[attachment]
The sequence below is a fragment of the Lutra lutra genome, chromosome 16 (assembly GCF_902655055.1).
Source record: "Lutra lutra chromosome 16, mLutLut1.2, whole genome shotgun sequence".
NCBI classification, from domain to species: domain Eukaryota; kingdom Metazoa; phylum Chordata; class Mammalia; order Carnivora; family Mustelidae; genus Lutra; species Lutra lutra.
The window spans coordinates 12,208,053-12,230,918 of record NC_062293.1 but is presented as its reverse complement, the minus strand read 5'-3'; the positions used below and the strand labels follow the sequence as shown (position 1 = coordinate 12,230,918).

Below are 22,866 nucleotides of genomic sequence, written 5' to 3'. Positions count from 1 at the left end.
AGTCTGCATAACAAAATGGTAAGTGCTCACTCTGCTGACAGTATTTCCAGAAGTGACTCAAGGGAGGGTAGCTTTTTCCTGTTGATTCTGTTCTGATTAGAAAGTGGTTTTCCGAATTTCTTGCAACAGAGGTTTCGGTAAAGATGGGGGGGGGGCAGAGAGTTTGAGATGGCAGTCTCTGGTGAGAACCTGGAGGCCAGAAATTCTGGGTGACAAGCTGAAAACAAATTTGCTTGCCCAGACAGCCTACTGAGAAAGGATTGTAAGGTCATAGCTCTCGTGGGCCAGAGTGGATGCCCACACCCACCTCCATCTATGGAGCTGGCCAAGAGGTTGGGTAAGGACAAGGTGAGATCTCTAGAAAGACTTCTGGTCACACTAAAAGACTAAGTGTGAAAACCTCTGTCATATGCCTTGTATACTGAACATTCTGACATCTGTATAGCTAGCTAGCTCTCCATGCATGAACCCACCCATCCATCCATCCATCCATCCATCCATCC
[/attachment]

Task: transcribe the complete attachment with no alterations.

The sequence below is a fragment of the Lutra lutra genome, chromosome 16 (assembly GCF_902655055.1).
Source record: "Lutra lutra chromosome 16, mLutLut1.2, whole genome shotgun sequence".
NCBI classification, from domain to species: domain Eukaryota; kingdom Metazoa; phylum Chordata; class Mammalia; order Carnivora; family Mustelidae; genus Lutra; species Lutra lutra.
The window spans coordinates 12,208,053-12,230,918 of record NC_062293.1 but is presented as its reverse complement, the minus strand read 5'-3'; the positions used below and the strand labels follow the sequence as shown (position 1 = coordinate 12,230,918).

Below are 22,866 nucleotides of genomic sequence, written 5' to 3'. Positions count from 1 at the left end.
AGTCTGCATAACAAAATGGTAAGTGCTCACTCTGCTGACAGTATTTCCAGAAGTGACTCAAGGGAGGGTAGCTTTTTCCTGTTGATTCTGTTCTGATTAGAAAGTGGTTTTCCGAATTTCTTGCAACAGAGGTTTCGGTAAAGATGGGGGGGGGGCAGAGAGTTTGAGATGGCAGTCTCTGGTGAGAACCTGGAGGCCAGAAATTCTGGGTGACAAGCTGAAAACAAATTTGCTTGCCCAGACAGCCTACTGAGAAAGGATTGTAAGGTCATAGCTCTCGTGGGCCAGAGTGGATGCCCACACCCACCTCCATCTATGGAGCTGGCCAAGAGGTTGGGTAAGGACAAGGTGAGATCTCTAGAAAGACTTCTGGTCACACTAAAAGACTAAGTGTGAAAACCTCTGTCATATGCCTTGTATACTGAACATTCTGACATCTGTATAGCTAGCTAGCTCTCCATGCATGAACCCACCCATCCATCCATCCATCCATCCATCCATCC